Annual Meeting, Co-op News

Making a Difference in Kids’ Lives

By Steven Johnson | ECT Staff Writer Published: March 7th, 2011

EUSTIS, Fla.—Lois DeYoung ran a finger across some caulk she had just applied to the trim around a cabin window, looked at her friend Patty Fetting, and laughed, “Just call us Lucy and Ethel.”

Alan Shedd of NRECA gives some tips to Lois DeYoung of Jasper County REMC (right) and Patty Fetting of Dairyland Power Co-op. (Photo By: Luis Gomez)

Alan Shedd of NRECA gives some caulking tips to co-op volunteers Lois DeYoung (right) and Patty Fetting. (Photo By: Luis Gomez)

Ah, but for all their hijinks, Lucy Ricardo and Ethel Mertz were never part of a project quite like this.

DeYoung, representing Jasper REMC, Rensselaer, Ind., and Fetting, from Dairyland Power Cooperative, La Crosse, Wis., were among more than 100 volunteers who pitched in on energy-related improvements at Camp Boggy Creek.

By the end of the day March 5, volunteers had provided the Florida youth camp with a much-needed solar power system to heat its pool, and applied drips and drabs of caulk and sealant to weatherize 16 cabins for campers and two that house staff members.

The activity was part of a community service project organized by Touchstone Energy® Cooperatives and NRECA that has become a tradition before the NRECA annual meeting, which is being held in nearby Orlando.

“This is great. It’s a fantastic feeling, and you know that you’re really standing up for something,” said Geoff Oldfather, communications and public relations manager for Arizona’s G&T Cooperatives, Benson, and a member of the national Touchstone Energy board.

“We’re out here because we do want to do something good, but we’re also sharing an experience with a wonderful group of people,” he said.

Founded by the late actor Paul Newman and retired Gen. Norman Schwarzkopf, Camp Boggy Creek is one of a kind, the only camp in Florida that provides medically supervised recreational opportunities for kids affected by 14 types of chronic or life-threatening illnesses.

The $23 million facility is a not-for-profit venture, so any opportunity to save money on heating and cooling costs is welcome, said Liz Rogers, major gifts officer at the camp.  Beyond trimming monthly electric bills, though, the community service project will make life a little more pleasant for campers. Workers rebuilt and repositioned an inoperable solar panel system designed to heat the camp pool that unaccountably was installed in partial shade.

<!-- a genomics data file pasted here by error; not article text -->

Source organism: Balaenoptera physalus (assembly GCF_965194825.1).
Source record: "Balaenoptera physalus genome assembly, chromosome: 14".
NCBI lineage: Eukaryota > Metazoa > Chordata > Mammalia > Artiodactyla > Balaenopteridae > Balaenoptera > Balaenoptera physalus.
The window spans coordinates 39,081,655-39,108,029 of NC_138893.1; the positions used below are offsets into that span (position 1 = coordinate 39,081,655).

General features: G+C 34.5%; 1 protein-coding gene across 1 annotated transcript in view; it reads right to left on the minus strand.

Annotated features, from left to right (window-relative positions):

NRECA and Touchstone Energy Cooperatives gave Camp Boggy Creek an energy-efficiency overhaul as part of their 2011 community service project. (Photo By: Luis Gomez)

NRECA and Touchstone Energy Cooperatives gave Camp Boggy Creek an energy-efficiency overhaul as part of their 2011 community service project. (Photo By: Luis Gomez)

Youths with sickle cell anemia area among those who will benefit; they can’t swim in cold water because temperature fluctuations trigger crises in their bodies.

“For campers who come with sickle cell, it’s one of the few times all year they can swim. You can imagine being a child in Florida with pools all around you, and lakes and oceans, and they’re worried about going into that painful crisis,” Rogers said.

Inside one cabin, energy savings were already accruing as Pat Carlyle of Choctawhatchee Electric Co-op, DeFuniak Springs, Fla., applied foam insulation around a pipe leading to the outside.

“There was a huge hole in the wall,” she said, descending a ladder. “I could feel it when I was standing up there. This’ll make a huge difference.”

At lunch time, volunteers from Peace River Electric Co-op, Wauchula, Fla., cooked up 175 pounds of pork with all the fixing for hungry crews; some of the co-op’s workers camped overnight at Boggy Creek to get a head start on the day’s events.

Another group of volunteers came from Sumter Electric Cooperative, Sumterville, which provides power to the camp.

Jim Duncan, CEO and general manager of SECO, said employees at his co-op have been very good about responding to community needs and were delighted to hook up with their co-op brothers and sisters.

“You have chosen to take part in a project that will help Camp Boggy Creek lower its energy costs and, in turn, will certainly benefit the children who come to this unique facility,” he told the volunteers. “We are making a difference.”


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